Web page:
The Central Bank of Nigeria (CBN) has fined First City Monument Bank (FCMB), Fidelity Bank Plc, and Wema Bank N514 million because they contravened the CBN circular of 5 February 2021 by facilitating cryptocurrency transactions. So far, this brings total fines against banks in Nigeria over cryptocurrency transactions to a whopping N1.315 billion (up to $2.1 million). The CBN circular of 5 February 2021 restricted deposit money banks (DMBs), nonbank financial institutions (NBFIs), and other financial institutions (OFIs) from facilitating cryptocurrency transactions. The account of any customer involved in cryptocurrency must be closed immediately.
Of the N514 million (up to $857,000) fine, FCMB was fined N400 million. This is because FCMB failed to close four accounts used for cryptocurrency transactions. The customer accounts involved are Cryset Limited, Royal Jingling Enterprise, Thanas Fasio Experts, and Quadrant Emergencia Golden Global.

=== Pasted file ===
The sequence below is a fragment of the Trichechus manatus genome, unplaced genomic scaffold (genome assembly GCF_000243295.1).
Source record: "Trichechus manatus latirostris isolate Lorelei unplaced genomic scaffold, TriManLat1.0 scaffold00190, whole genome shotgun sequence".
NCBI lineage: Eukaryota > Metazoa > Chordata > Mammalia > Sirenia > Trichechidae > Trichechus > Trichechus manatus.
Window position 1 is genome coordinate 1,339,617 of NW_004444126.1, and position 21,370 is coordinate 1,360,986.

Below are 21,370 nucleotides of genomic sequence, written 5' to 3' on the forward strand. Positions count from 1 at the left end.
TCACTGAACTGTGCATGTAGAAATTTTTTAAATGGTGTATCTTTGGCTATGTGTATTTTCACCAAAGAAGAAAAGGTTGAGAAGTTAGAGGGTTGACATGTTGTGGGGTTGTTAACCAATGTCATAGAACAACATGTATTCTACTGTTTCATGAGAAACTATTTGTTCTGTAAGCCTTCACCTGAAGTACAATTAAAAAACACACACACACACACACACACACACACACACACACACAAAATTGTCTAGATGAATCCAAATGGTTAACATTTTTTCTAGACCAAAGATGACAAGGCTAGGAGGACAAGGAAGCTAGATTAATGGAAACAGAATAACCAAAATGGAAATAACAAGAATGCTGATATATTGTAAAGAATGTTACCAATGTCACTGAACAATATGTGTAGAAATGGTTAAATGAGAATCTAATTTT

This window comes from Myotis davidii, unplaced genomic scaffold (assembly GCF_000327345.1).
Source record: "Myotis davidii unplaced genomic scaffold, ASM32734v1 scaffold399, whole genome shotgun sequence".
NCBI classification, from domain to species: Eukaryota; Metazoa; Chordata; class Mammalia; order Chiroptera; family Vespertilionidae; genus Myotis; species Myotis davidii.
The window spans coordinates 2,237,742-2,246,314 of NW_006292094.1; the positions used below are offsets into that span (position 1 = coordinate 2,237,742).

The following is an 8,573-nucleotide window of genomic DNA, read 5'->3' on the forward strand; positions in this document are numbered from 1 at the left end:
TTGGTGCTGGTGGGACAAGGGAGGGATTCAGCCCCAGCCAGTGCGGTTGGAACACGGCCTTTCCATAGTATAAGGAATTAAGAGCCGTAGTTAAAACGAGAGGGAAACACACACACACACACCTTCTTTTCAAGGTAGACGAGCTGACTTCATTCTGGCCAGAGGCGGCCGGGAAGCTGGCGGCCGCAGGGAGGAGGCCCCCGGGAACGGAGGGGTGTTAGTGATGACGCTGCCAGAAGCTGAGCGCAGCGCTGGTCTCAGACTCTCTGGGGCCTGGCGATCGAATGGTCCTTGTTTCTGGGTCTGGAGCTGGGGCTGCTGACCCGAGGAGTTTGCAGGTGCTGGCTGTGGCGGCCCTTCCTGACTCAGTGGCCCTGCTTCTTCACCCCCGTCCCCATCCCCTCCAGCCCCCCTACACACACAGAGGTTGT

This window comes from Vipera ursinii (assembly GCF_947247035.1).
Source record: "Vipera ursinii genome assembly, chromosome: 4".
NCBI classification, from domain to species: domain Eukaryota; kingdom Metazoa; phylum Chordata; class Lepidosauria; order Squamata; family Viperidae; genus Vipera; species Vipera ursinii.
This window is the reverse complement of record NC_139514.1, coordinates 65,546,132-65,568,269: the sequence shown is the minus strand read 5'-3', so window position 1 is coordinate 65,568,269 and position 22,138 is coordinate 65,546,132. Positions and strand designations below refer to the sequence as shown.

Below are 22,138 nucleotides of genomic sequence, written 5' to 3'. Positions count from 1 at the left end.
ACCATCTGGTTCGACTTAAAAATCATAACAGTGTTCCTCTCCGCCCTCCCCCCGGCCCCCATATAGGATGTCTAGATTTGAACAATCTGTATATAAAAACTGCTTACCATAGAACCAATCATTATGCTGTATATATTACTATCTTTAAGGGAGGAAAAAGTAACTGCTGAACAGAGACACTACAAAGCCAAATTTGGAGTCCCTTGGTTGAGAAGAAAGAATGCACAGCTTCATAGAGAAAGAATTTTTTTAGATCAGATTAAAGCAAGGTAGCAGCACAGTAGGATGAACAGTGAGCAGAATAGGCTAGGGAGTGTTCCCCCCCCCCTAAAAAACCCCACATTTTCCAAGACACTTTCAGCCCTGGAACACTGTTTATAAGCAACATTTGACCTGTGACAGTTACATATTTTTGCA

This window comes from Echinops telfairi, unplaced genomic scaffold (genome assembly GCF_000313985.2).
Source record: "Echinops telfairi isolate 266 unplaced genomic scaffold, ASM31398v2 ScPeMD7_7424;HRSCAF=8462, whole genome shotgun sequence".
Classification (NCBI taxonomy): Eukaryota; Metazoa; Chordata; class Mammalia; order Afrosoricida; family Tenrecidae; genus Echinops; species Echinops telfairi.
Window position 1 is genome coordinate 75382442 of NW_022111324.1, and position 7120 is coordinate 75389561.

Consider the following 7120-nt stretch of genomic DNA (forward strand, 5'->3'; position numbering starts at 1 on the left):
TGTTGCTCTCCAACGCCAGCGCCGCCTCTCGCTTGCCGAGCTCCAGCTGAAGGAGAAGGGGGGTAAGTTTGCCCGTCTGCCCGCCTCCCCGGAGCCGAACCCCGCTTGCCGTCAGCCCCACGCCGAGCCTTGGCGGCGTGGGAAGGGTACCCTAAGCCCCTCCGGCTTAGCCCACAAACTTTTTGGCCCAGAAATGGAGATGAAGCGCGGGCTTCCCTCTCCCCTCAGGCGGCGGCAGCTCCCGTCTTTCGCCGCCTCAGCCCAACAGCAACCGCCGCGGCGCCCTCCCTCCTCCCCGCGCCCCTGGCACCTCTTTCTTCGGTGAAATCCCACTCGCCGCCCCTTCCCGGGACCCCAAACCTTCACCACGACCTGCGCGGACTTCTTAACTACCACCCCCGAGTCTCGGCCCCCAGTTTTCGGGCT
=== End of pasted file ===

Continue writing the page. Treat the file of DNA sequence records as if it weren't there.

Wema Bank was fined N100 million (up to $166,600) and Fidelity Bank Plc was fined N14.28 million (up to $23,800).
Combined with the fines against Access Bank, Stanbic-IBTC, and UBA which we reported earlier, CBN sanctions against banks for contravening the CBN circular on cryptocurrency now amount to a whopping N1.315 billion (up to $2.1 million). Particularly considering the heaviness of the fines, many Nigerians are wondering whether banks and other financial institutions, particularly the sanctioned banks at the time of writing this report, will not consider approaching the courts for redress. Though this is not the first time CBN is making a move against cryptocurrency, it is the first time it is imposing fines on banks for facilitating cryptocurrency transactions. So it remains to be seen whether the affected banks will seek redress, if they haven’t already complied.
Noticeably, these CBN fines do not seem to be necessarily fresh. This is because the fines were reported in the banks’ 2021 audited financial statements and filing to the Nigeria Exchange Ltd.
Meanwhile, appeals to the CBN have been unsuccessful. (One wonders if CBN decisions on such appeals shouldn’t be subject to review by a court of competent jurisdiction.)
CBN launched its own digital currency, eNaira, in October 2021. But currently, the eNaira appears to be presently struggling to gain the expected level of adoption when compared to the increasing cryptocurrency adoption in the country.
Should the CBN prepare to meet the affected banks in court or will it be business as usual?